Millions of domestic and international tourists will visit Ayodhya, with significant economic benefits for its citizens, Indian and international airlines, transport, real estate, construction, hotels, the food industry, tourism operators, the souvenir industry, etc. There will be a flow-on effect for other religious spots in North India.

Hindus moving on with forgiveness and acceptance.

The majority of Hindus, especially in the ‘Hindi heartland’ states of the north and centre, may feel they have settled an old and deep grievance. It may allow them to forgive Indian Muslims, whom they take as representatives of their forefathers, and move forward with greater tolerance, acceptance, and unity. In return, Muslims may give up some archaic practices and integrate better. (But both are uncertain as they depend on many factors I cannot cover here.)


What Will Indians Lose From Increased Religiosity and Politicising Religion?

It’s not only about Hinduism. Religion has a strong hold on Muslims in India. The Sikhs have religious extremists and separatists, too. (The issue is not just Indian and exists in many parts of the world.)

Religion has some value for humanity, but its excess and politicisation pose many dangers.

Increases bigotry, marginalisation, division, extremism, and violence — One way to identify deeply with something is to act like you strongly dislike ‘others’ and work yourself up to feel and think it, too.

This is happening with religion in India. You find reasons for, ‘We are great, you are evil’, imagined and real. Then you argue and get strident and start chest-thumping. Actions have reactions. It makes others feel threatened and pushed away, with the inevitable fear, anger, hatred, withdrawal, ghettoisation, and isolation.

If mobilising religious fervour increases radicalisation by just 0.01%, with 99.99% remaining secular and gentle, it would still create a hundred thousand dangerous people. And why wouldn’t it happen, given the size of the population, its natural variation, and the feeling of safety felt in the majority and systematic support on one side, and fear on the other?

Condones majoritarianism — Majoritarianism is the biggest danger in democratic systems. A majority is power, but what happens when power is with a majority that doesn’t represent humanity’s most evolved morals, ethics, and intellect? What happens when a less evolved minority within the majority exploits the power of the majority to get its way? Hindus and other religious communities, wherever they are the majority, must be vigilant that they don’t trample equality, liberality, and freedom in the nation, state, city, locality, or residential complex. There are growing signs of elements of the Indian Hindu majority people and governments telling various minorities within and beyond the community how to feel, think, and behave. Challenges are met with an arrogant, ‘What’s wrong with that? We are the majority. It’s our place. Live with it.’ Larger politico-leadership trends are influencing and suppressing higher-minded people from discouraging this. If emotion helps us better than thought to realise this problem, we should consider that all of us will be in a minority of some sort sometime in life. We cannot bury our heads and ignore principles. Majoritarianism will eat at the very soul of humanity in our nation.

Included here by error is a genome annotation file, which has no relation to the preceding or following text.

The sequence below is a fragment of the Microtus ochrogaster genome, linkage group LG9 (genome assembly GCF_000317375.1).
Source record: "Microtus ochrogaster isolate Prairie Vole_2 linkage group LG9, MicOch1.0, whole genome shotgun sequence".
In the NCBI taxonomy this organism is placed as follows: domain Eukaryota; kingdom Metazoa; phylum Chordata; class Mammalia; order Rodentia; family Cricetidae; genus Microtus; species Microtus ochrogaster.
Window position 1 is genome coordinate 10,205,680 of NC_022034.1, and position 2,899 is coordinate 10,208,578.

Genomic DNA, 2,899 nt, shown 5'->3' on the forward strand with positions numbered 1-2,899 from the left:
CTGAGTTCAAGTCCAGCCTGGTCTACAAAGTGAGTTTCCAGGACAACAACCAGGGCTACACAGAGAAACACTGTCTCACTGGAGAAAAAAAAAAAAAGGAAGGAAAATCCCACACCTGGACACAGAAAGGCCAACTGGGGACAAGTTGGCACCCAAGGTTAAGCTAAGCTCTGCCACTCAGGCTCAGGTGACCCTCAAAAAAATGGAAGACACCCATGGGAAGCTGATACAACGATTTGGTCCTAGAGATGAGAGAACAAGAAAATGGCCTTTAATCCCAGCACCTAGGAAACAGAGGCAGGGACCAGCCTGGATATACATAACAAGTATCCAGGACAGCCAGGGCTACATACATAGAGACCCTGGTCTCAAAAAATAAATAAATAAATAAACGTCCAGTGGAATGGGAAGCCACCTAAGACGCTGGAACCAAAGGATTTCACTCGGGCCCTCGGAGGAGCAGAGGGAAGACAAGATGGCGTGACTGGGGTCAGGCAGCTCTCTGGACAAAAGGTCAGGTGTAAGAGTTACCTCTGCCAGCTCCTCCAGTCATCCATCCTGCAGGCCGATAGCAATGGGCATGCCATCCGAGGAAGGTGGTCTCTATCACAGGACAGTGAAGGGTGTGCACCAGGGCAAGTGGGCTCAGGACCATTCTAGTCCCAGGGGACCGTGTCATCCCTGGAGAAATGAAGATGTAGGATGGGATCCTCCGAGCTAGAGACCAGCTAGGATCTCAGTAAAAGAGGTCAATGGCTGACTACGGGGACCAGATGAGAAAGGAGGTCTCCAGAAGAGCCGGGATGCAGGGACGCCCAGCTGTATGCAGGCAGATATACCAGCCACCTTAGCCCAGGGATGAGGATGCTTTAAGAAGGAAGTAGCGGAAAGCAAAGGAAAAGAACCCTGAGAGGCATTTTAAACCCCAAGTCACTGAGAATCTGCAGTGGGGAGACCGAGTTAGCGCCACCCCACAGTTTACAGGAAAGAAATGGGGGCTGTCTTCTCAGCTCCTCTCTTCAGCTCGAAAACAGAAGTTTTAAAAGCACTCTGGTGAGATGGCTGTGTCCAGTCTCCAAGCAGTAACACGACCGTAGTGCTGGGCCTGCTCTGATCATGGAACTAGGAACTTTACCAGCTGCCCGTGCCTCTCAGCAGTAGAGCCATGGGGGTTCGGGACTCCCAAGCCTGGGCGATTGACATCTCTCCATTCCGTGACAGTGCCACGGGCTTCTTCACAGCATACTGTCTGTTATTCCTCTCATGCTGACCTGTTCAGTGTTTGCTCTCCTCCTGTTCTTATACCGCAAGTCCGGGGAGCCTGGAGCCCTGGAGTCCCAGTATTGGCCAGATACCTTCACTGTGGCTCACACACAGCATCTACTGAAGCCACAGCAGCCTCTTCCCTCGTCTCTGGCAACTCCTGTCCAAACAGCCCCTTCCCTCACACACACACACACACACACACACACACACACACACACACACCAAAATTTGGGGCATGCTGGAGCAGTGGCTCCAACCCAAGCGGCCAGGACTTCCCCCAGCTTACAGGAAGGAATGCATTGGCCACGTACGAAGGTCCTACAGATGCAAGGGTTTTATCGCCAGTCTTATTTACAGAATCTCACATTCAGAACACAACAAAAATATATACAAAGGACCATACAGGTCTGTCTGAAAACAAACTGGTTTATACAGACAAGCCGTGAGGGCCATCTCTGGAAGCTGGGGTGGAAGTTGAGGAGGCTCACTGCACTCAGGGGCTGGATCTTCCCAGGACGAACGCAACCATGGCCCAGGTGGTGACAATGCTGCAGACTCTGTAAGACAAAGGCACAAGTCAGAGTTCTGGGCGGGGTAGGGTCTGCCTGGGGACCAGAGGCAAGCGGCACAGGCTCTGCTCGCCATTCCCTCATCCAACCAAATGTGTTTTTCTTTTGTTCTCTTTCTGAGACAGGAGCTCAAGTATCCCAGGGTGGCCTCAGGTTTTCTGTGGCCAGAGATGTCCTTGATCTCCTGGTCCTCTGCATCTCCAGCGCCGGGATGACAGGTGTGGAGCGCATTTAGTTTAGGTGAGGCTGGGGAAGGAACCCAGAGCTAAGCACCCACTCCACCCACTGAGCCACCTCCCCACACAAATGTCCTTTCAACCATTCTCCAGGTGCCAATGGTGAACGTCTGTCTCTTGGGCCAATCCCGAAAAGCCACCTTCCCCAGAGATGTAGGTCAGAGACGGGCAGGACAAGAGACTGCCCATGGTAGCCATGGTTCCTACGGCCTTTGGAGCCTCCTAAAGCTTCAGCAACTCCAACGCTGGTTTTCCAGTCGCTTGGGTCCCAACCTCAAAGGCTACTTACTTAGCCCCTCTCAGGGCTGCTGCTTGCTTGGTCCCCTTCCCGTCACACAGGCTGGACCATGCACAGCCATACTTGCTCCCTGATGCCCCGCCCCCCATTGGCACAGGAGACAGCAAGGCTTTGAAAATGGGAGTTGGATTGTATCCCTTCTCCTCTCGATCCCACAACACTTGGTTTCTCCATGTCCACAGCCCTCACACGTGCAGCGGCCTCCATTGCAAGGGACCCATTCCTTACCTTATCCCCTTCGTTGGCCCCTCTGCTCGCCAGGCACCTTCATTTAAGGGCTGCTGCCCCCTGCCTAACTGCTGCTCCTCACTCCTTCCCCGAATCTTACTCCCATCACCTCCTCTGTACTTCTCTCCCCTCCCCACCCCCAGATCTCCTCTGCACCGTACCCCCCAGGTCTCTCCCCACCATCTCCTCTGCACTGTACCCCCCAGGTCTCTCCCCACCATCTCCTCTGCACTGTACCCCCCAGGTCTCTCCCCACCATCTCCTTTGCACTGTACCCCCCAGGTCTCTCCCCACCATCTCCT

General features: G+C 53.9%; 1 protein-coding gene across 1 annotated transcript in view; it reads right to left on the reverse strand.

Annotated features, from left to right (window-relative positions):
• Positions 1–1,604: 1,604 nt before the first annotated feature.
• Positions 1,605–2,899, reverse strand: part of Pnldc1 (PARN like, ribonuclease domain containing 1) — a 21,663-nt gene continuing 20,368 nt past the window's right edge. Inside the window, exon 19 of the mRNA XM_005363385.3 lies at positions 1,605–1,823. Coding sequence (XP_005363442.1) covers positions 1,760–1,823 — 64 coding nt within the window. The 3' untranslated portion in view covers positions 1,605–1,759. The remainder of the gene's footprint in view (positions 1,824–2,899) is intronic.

Weakens secularism — Secularism is freedom and tolerance for all religions. It is not irreligion. But when there is massive involvement and unbridled enthusiasm from the central government and many state governments and their entire leadership for the beliefs of one religion without displaying the same for others, it defeats the very idea of secularism. It kills the concept in the minds of the populace, both in the majority and minority communities. Secularism will die a rapid death unless there is a massive correction in action and perception.

Sets back the scientific spirit, education, and independent thought — Cultivating religiosity can never encourage science and technology education. Religion is about faith, following, and ritual, collectively as far as possible. Science is about questioning, evidence, objectivity, and independent thought. Anyone who argues that a country can be deeply religious and scientific at the same time is being disingenuous. However, this is one of the unfortunate arguments being made in India today. State-backed moral policing and invasion of privacy due to misguided religio-cultural thinking are rising.

Reduces productivity and progress — The promotion of religion creates complacency, laziness, and waste. People would rather depend on prayer and a government actively encouraging faith than work or learn for themselves. Billions of hours are wasted on praying, rituals, and watching devotional TV. More is given to temples, mosques and holy men than schools and colleges. Divisive and ineffective religion and caste quotas in education and jobs increase. The enormous amount of discourse, legislation, politics, and law tied up in religious matters in India is also dragging on its progress. Globally, there’s a strong correlation between regions that are strongly religious, low in education, and underdeveloped. (The only exceptions are areas like the Middle East that are rich in natural resources, e.g., oil and gas.)